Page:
I don't know if President Bush is bluffing or if he thinks he's got the winning hand. But his speech amounted to a declaration that we are "all in" in Iraq. He put more than $87 billion on the line. He even put more than his presidency in the pot. He bet America's place at the table.
Until now the "international community" - the French, the United Nations, etc. - has been saying that nothing the United States does in Iraq can be "legitimate" without its approval. This has next to nothing to do with high-minded principle and almost everything to do with a desire to restrain the United States.
Some countries, such as France, Germany and to a lesser extent China, use the United Nations the way the Great Powers of old Europe used ententes, alliances and the like - to check what they see as a rival power.
It's not like France asked the United Nations for permission to invade the Ivory Coast earlier this year (they did finally ask, but not until after the fact). It's not as if China believes it can't oppress Tibet or reclaim Taiwan without the international community's say-so.
If the United States hands Iraq over to the United Nations, it will be saying, in effect, that the U.N. was right all along, that it should have veto power over American foreign policy. Even if you were against the war, that is a terrible signal and precedent for the United States to send.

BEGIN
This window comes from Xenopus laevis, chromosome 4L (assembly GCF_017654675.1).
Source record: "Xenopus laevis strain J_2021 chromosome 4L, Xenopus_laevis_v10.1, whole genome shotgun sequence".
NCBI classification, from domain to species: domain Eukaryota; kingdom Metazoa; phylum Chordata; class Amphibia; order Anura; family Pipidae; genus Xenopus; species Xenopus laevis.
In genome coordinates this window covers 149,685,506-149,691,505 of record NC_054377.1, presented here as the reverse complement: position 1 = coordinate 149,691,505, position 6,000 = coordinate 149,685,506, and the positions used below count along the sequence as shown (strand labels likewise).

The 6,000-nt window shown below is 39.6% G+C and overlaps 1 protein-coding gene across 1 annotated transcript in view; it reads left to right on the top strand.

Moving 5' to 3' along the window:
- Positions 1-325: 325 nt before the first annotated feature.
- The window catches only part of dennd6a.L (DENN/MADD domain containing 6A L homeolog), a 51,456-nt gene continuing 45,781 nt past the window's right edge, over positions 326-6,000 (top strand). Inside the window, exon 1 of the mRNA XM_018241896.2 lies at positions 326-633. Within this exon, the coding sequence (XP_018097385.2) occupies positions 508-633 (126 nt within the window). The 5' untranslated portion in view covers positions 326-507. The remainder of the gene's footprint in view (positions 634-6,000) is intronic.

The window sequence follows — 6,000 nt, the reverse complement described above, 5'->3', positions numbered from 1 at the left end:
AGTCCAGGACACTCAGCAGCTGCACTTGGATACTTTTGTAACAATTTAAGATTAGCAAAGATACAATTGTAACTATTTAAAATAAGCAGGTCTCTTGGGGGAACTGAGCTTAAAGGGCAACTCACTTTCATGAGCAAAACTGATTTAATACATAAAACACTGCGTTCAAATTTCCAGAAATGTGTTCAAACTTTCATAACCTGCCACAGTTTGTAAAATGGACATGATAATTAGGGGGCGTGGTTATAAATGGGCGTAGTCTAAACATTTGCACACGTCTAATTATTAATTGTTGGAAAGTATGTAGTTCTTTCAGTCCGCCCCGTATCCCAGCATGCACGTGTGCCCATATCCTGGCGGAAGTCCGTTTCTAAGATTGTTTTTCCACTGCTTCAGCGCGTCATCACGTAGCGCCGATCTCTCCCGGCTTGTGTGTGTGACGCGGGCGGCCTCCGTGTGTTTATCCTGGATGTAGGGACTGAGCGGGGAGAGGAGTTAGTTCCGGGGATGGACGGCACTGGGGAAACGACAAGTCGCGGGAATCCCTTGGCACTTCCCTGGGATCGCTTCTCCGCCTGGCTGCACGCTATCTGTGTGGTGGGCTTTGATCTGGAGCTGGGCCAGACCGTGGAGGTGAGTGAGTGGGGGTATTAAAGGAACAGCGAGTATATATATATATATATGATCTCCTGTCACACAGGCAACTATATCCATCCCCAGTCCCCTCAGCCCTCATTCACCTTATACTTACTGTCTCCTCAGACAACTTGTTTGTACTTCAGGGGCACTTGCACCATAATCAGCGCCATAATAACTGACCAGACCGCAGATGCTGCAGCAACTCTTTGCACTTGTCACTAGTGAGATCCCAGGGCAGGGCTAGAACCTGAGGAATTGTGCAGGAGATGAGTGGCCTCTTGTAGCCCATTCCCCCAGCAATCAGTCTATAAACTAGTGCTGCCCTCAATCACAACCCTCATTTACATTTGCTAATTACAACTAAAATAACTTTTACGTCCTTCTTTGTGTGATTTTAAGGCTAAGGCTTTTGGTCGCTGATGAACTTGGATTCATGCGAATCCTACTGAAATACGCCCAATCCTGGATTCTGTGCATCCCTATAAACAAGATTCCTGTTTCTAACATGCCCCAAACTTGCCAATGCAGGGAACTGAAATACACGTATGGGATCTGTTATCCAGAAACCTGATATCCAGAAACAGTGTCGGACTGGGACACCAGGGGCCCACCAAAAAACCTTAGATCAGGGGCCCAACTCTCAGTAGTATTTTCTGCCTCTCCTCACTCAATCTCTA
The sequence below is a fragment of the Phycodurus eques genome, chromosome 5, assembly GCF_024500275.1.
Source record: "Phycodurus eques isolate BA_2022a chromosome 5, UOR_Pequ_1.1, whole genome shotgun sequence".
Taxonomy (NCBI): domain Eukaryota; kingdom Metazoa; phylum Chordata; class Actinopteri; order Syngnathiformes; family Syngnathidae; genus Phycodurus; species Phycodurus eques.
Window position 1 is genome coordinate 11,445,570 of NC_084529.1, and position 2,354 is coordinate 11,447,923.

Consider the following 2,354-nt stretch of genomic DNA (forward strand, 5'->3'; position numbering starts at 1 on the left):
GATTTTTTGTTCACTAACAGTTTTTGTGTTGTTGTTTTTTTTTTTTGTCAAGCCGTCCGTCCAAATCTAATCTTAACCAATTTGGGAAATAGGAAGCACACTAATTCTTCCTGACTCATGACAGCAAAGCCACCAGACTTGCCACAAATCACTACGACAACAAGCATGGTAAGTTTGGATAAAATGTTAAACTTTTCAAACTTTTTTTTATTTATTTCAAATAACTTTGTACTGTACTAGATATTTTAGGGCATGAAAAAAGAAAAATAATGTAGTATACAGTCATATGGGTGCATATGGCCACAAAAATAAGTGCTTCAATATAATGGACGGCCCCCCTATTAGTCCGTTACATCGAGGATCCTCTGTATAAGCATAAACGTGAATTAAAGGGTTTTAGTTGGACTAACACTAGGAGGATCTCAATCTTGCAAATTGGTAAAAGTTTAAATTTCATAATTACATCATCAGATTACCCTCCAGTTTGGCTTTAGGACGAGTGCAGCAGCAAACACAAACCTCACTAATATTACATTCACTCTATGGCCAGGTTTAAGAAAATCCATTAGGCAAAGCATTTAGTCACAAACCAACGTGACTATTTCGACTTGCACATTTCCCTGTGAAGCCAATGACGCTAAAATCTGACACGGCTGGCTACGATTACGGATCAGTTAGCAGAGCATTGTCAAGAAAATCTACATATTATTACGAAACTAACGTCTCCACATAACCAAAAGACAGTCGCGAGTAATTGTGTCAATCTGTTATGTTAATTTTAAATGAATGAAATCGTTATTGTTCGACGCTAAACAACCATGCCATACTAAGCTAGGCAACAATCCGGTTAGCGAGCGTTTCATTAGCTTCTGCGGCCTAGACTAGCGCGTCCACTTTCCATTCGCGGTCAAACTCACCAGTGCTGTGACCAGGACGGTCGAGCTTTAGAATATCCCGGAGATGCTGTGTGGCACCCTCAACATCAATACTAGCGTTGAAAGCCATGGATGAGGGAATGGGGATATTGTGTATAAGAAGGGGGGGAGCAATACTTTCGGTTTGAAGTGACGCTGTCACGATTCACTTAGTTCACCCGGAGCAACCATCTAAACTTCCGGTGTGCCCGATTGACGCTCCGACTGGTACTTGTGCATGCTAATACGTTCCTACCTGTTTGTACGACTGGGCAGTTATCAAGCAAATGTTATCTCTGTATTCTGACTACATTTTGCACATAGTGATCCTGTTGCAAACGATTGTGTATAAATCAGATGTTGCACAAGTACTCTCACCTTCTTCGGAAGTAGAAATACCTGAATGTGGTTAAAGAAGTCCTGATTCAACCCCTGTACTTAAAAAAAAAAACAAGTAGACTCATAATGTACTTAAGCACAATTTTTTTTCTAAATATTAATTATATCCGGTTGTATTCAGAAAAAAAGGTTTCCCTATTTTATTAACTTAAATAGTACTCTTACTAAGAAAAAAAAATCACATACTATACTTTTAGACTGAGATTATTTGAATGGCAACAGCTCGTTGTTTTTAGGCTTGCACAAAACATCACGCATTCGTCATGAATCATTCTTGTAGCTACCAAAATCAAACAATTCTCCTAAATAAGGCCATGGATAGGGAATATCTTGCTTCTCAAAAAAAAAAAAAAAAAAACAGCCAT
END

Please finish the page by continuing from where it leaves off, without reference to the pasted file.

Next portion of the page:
On the other hand, if the United Nations agrees to work with and for the United States - as well it should - then the United States will have confirmed its authority to conduct its foreign policy, right or wrong, without having to ask permission first.
It should also be pointed out that the United States has a better record of "nation building" than the United Nations or France. The U.N., for example, runs many of the Palestinian refugee camps, which churn out generation after generation of terrorists. France's former colonies are run by a rogue's gallery of tyrants and thugs.
Thursday, September 11, 2003
Posted by Right Brainworks, LLC at Thursday, September 11, 2003